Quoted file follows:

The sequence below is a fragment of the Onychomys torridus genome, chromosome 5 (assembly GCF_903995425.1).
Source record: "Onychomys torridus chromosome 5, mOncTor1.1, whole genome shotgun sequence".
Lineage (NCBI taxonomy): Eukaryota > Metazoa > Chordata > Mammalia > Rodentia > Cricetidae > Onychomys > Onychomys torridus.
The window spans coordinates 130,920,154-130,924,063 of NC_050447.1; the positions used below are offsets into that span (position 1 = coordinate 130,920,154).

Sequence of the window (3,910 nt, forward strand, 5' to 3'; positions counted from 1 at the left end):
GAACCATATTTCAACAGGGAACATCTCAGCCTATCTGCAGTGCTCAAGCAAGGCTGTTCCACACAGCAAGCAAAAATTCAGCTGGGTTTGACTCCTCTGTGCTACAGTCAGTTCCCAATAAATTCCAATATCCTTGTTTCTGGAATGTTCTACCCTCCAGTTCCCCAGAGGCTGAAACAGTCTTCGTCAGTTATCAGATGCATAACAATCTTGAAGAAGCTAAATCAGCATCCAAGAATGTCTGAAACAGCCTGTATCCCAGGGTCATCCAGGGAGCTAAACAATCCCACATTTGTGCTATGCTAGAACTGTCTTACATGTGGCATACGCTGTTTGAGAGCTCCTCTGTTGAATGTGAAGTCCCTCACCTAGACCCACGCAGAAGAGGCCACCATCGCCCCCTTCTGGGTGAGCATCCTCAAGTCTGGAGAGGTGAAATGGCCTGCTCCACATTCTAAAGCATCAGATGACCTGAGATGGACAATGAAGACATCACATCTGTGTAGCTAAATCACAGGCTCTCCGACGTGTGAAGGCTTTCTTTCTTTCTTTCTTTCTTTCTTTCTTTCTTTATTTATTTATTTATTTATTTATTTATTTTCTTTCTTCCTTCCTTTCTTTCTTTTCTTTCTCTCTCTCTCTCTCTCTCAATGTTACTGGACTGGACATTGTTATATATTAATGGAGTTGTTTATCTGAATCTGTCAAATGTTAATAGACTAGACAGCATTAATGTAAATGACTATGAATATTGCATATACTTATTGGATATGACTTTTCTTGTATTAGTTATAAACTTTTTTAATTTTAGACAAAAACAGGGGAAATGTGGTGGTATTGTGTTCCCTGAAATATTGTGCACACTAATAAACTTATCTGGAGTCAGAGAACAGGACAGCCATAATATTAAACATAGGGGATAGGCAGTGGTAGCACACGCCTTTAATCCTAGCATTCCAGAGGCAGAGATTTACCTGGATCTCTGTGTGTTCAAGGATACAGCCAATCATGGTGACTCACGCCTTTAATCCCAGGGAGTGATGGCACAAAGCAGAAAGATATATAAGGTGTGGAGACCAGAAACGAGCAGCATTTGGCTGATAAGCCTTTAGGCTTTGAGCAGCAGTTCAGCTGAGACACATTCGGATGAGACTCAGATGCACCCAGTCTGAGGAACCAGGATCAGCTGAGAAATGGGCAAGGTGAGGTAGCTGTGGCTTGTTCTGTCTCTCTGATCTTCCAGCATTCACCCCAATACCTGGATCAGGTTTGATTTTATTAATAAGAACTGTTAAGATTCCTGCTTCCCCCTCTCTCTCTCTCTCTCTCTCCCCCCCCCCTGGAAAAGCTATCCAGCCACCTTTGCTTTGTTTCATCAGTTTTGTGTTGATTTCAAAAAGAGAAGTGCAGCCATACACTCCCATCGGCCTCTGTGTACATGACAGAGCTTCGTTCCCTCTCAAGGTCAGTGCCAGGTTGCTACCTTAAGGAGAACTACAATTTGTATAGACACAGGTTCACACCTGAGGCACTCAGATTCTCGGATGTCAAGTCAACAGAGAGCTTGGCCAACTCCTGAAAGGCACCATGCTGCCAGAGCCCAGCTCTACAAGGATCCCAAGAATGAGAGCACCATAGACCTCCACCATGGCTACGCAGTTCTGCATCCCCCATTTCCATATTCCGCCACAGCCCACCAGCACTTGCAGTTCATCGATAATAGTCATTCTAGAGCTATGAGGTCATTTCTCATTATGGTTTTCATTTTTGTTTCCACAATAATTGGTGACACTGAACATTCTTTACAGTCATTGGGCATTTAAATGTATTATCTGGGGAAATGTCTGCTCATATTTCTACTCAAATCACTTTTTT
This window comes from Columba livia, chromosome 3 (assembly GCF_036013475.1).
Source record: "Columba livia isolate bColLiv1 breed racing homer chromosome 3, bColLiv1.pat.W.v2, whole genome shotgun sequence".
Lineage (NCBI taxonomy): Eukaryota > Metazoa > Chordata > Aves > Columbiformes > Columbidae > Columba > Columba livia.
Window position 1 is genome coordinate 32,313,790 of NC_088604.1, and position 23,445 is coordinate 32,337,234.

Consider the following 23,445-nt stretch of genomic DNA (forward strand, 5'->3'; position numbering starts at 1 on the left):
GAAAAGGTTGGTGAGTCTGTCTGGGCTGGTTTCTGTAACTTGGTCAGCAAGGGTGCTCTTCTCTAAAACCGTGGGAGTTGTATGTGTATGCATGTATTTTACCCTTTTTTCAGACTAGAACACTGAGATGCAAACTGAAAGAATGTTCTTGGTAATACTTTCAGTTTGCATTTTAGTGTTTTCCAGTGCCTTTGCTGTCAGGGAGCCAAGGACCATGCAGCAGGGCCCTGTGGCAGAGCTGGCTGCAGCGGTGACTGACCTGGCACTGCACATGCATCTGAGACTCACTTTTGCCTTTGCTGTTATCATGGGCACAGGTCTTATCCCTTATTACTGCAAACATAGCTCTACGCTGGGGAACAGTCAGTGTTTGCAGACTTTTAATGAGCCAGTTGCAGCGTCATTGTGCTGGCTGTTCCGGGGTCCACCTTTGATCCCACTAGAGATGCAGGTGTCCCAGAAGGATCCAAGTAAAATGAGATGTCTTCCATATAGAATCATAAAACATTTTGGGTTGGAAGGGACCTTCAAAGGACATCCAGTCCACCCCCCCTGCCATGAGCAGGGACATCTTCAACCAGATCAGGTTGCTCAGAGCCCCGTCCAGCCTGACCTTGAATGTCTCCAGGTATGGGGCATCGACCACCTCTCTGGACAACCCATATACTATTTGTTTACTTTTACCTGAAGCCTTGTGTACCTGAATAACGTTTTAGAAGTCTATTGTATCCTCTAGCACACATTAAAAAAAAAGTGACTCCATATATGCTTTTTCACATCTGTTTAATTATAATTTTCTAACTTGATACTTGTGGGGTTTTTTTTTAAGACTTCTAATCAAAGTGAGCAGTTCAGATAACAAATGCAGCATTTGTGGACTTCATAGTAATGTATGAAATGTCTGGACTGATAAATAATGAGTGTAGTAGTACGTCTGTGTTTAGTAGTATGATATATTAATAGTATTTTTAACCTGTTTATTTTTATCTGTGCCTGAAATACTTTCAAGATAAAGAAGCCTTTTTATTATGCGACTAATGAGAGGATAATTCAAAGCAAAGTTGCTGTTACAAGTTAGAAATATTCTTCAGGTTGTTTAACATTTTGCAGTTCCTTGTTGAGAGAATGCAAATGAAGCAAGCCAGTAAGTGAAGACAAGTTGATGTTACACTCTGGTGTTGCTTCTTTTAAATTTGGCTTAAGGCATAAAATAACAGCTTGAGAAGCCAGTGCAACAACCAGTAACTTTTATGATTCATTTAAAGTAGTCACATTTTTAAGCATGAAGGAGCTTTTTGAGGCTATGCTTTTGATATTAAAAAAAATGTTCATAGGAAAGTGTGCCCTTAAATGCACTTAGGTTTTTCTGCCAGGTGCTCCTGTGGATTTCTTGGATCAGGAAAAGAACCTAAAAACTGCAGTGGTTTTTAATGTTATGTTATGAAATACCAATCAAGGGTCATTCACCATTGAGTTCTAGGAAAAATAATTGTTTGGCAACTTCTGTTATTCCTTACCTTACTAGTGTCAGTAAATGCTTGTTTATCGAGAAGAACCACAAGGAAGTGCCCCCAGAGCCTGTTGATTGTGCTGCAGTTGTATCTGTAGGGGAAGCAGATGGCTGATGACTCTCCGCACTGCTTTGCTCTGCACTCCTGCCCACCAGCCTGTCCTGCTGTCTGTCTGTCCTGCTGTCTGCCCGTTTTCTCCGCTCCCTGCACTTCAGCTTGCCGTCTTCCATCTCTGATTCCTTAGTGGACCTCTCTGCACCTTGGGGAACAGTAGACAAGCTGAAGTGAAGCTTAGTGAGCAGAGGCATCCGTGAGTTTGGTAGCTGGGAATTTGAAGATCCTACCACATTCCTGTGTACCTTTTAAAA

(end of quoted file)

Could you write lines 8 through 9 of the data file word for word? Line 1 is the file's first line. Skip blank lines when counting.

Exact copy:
Source record: "Columba livia isolate bColLiv1 breed racing homer chromosome 3, bColLiv1.pat.W.v2, whole genome shotgun sequence".
Lineage (NCBI taxonomy): Eukaryota > Metazoa > Chordata > Aves > Columbiformes > Columbidae > Columba > Columba livia.